My youngest grand-daughter had outgrown her cot-bed. Her bedroom is a bit of an odd shape, having a 'box' above the staircase which takes up quite a bit of room. So, I volunteered to make a bed that would fit over it and make the most of the limited space (she's only 3 and already has more bedroom furnature than I do). Jessica is mad on her cuddly toy, Mr. Bunny. She takes it everywhere. Whilst planning out the bed I thought it may be a good idea to try to make it in the shape of Mr Bunny. I did a quick sketch to see if people would like it and immediately it was a winner. Unfortunately, I could no longer build a simple bed ... it had to be a Mr. Bunny bed!
Here is my design sketch, drawn using Google SketchUp;
I decided to make this bed (almost) entirely from MDF. Now, I know MDF dust can be a bit nasty but the boards are really cheap ... 2440mm x 1220mm x 18mm for less than £15. So, I bought a new dust mask and try to use it whenever I can.
I also need the bed to be able to be dismantled, mainly because I need to transport it to it's final location and so it all needs to fit in my car. To cater for this I want as little as possible to be glued, just screws and bolts for easy assembly. Another requirement was to have no visible fixings and joints. I had bought a dowling jig a while back and thought it would come in handy for such joints. This jig (from Wolfcraft) has performed really well, making accurate and tight joints. I also wanted the headboard to be separate from the bed, so that the bed could be pulled out if needed. I could also fix the headboard to the wall and so prevent it from falling on the little one.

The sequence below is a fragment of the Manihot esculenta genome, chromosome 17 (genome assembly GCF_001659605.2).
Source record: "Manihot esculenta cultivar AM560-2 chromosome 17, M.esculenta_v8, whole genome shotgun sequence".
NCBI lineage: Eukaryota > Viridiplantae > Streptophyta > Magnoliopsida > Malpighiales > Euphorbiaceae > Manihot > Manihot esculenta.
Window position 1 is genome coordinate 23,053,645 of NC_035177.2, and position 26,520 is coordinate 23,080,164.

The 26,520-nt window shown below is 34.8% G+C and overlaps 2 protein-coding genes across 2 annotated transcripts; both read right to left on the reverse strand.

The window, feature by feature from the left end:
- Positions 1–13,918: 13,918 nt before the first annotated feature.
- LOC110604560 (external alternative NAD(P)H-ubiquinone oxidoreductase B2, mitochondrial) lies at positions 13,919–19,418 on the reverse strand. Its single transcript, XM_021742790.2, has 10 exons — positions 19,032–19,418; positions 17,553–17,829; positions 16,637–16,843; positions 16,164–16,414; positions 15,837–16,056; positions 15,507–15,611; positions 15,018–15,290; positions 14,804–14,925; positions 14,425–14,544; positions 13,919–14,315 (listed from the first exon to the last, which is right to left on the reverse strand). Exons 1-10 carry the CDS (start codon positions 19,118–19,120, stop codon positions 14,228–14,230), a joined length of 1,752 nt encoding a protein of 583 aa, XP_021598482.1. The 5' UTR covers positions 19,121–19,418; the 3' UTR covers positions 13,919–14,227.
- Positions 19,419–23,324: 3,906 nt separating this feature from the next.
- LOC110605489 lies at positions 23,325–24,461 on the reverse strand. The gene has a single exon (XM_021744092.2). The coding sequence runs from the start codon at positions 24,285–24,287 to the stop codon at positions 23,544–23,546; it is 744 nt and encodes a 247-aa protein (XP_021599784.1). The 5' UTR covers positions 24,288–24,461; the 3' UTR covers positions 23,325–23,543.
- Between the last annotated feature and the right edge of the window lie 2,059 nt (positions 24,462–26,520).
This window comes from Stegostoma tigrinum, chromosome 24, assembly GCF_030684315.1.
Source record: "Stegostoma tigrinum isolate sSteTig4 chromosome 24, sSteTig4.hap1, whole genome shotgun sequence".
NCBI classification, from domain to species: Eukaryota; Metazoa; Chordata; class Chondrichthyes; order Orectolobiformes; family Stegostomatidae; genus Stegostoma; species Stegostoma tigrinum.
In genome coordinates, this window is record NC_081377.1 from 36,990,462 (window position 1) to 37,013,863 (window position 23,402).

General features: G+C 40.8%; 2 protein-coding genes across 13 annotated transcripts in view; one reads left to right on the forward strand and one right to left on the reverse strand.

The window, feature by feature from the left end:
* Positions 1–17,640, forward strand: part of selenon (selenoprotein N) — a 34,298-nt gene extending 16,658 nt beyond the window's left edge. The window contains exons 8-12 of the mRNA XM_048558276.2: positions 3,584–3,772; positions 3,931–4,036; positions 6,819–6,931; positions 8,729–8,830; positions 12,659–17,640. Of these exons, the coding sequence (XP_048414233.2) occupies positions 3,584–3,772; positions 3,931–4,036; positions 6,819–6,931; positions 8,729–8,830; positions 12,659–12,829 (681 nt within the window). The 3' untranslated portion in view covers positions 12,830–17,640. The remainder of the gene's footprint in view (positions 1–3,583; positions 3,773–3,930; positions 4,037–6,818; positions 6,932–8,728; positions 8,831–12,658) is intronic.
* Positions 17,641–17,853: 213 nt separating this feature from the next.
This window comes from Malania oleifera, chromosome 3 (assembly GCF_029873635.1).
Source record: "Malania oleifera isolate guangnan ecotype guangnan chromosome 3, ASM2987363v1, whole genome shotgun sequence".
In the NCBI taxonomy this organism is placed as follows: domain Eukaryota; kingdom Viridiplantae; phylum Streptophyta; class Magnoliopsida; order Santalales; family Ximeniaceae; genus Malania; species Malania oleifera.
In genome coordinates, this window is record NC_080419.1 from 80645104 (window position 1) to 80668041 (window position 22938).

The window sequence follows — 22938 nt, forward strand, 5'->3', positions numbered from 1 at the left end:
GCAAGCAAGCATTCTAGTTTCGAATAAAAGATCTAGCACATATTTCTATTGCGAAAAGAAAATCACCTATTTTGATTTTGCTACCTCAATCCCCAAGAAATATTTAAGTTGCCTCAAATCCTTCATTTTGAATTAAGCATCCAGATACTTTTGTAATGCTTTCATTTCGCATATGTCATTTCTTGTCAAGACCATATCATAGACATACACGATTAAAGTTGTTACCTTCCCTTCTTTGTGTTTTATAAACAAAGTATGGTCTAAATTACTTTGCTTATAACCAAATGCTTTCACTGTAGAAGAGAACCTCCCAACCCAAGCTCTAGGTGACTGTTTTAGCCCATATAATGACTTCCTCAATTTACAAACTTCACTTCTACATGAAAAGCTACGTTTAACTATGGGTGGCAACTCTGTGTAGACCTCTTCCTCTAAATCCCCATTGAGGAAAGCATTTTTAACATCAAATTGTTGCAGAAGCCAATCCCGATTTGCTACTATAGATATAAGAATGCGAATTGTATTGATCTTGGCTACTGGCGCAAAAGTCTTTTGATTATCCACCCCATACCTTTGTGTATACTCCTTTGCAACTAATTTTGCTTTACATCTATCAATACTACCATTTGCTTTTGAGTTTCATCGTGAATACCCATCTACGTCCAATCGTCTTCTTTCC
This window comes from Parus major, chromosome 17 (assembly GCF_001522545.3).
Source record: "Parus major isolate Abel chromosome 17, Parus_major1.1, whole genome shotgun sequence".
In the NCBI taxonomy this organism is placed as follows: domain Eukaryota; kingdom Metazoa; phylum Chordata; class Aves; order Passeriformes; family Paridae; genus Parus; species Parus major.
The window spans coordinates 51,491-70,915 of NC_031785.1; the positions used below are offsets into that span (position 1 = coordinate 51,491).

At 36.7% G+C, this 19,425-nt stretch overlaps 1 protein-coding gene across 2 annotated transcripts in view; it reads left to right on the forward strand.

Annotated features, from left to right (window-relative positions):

Once I had built the side rails (arms & legs) and the steps (to give the elevation up to 'box' height) I wanted to see the rough overall size and how well these items looked together. This wasn't really nessecary ... but I got a bit excited.
This was the proper fit-up as it allowed me to size the rails that hold the slats ... and to lay on the slats to see if I had done enough. As it happened, the span of the slats was a bit too wide for their thickness and looked a bit wobbly. I dodn't want any legs or supports under the bed as I wanted it to be open to maximise storage space. So I decided to make a centre beam (and supports) to give the extra strength ... as I can imagine a 3 year old having a good old bounce at some point. This is where a 'dry' fit-up proves it's worth, you can spot some tweaks in the design that you can't predict on paper.
This is the crowning glory for the bed. I wanted it to have some depth so that it wasn't just a painted face on a bit of board. Again, I needed to be able to transport it easily. The design for the 'layered' look allowed me to use lots of smaller pieces of board, yet still hide all the joints and fixings. Here you can see the dry fit-up of the headboard, although it still needs final shaping & sanding.
Painting & Varnishing
The Finished Product